Passover פֶּסַח and the Seder סֵדֶר

A Jewish-Christian Haggadah הַגָּדָה


Passover (פֶּסַח) is the oldest and most important of Jewish religious festivals, commemorating God’s deliverance of the Hebrews from slavery in Egypt and his creation of the Israelite people. In its earliest forms it marked the beginning of the Jewish religious year; because of changes in calendars, later Judaism observed the beginning of the year in the Fall with Yom Kippur and Rosh Hashana). It is based on the rituals of ancient Israel preserved primarily in Exodus 12-14 in which Israelites celebrated their deliverance by God from slavery in Egypt. The term Passover refers to the tenth and final plague God brought upon the Egyptians to persuade Pharaoh to let the people go, the death of all the firstborn of Egypt. In obedience to God’s instructions, those who believed placed the blood of a lamb on the door posts of their homes, so that God would “pass over” those homes. The festival actually celebrates the entire sequence of events that led to the Israelites’ freedom from slavery. While thoroughly based in those historical events, the celebration encompasses much more as it becomes a vehicle to celebrate the very nature of God and His gracious work in the world. It is in this larger dimension that Jesus (ישוע) adopted the Passover service as a sacramental remembrance of God’s new work of deliverance in the Christ (המשיח), and allows Christians to celebrate this ancient festival.

The Passover meal is known as the Seder (סֵדֶר), which means “order,” because the meal and service are done in a prescribed sequence. This sequence is presented in the Haggadah (הַגָּדָה or “telling”) which outlines the steps of the meal as well as the readings and songs for the participants. While there can be a great deal of variety in how the service is conducted, and so should not be seen as rigidly structured, the basic elements and order have remained unchanged for centuries. At various points in the service there are different actions required of the participants. All of the actions have carefully composed symbolic meanings, hence the Seder, the order.

Certain aspects of the Passover celebration are clearly outlined in Scripture, including advance preparations, the date and timing of the celebration, certain commemorative symbolic foods to be eaten during the Passover meal, a special “seder” or order to the narrative and ritual recounting of the Passover story. As the years have gone by, the feast has been refined in its structure and form with the elements carefully laid out in a “Haggadah” or storybook such as this one, which outlines the events and activities of the evening celebration.

Jesus was, and is, and always will be a Hebrew man. During His earthly lifetime He was raised up in the Jewish practices and customs of His time and in the precepts of the Old Testament Scriptures. Since He was the living Word of God, His life was a fulfillment of Scripture. As we read in the Gospel accounts of the words and deeds of Jesus’ life, it is striking to note how He became the fulfillment of the Passover, the Paschal Lamb sacrificed for our sins, whose blood was shed that we, placing it over the doorposts of our hearts, might be spared from the Death Angel and enter into eternal life. On the night in which He was betrayed, Jesus celebrated a Passover Seder ceremony with His disciples in an upper room that had been prepared for them. During this special Seder, He took two of the Passover elements, the Aphikomon and the Cup of Elijah, and consecrated them as the Lord’s Supper, the Eucharist that believers have celebrated ever since.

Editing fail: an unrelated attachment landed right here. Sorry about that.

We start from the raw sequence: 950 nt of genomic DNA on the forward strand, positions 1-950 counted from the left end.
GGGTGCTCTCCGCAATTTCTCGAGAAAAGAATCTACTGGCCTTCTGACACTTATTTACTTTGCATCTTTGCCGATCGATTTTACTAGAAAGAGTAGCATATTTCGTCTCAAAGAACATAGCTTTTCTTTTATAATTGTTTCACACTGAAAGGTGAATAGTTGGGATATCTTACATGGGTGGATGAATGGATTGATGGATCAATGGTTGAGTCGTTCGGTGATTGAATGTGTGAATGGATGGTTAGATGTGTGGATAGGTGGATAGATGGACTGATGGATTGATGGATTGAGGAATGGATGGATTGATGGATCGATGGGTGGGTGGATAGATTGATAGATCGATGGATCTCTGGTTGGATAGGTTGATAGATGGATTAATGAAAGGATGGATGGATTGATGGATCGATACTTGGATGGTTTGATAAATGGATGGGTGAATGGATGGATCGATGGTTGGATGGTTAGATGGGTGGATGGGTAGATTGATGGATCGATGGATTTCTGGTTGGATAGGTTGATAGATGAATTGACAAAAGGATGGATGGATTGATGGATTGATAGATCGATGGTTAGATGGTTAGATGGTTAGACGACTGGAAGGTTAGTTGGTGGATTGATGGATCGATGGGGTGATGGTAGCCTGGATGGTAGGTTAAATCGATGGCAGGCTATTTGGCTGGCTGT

The Seder outlined in this Haggadah is designed for believers both old and new who sense a call to observe the Passover feast as a remembrance of their own passage from bondage to deliverance, from slavery to freedom, through the mercies of the living God and the shed blood of the Paschal Lamb. This blend of tradition and innovation conforms to the purpose of the celebration: to tell the story of God’s actions in history in a way that brings it out of the past and makes it a present reality for everyone in the community, young and old, as if they personally are part of the story. As such, the Passover has been termed one of the most effective teaching tools ever devised, as it appeals to all of the senses and involves everyone to tell the story of God. It represents the very best of communal liturgy. As it has been written in Scripture, “This day shall be for you a memorial day, and you shall keep it as a feast to the Lord; throughout your generations you shall observe it as an ordinance forever.” (Exodus 12.14)

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Odd numbered double pages are front sides of sheets, and the following even numbered pages are their respective backs. Pages 1 and 2 are the front and back of the cover, usually printed on heavier stock in blue, followed by the interior pages 3-20. Page 21 is the front of a pale yellow centerfold insert that has a timeline printed on the back which is not currently included (we hope to have it in PDF format soon). When the finished cover, interior pages, and central insert are stacked and center-stapled, a pamphlet is created.

Our Haggadah is copyrighted by His Branches Inc. and may be copied in its entirety for personal use without prior permission. Please contact us if you are interested in dividing, editing, or otherwise modifying its contents or reprinting multiple copies for commercial purposes.

Haggadah הַגָּדָה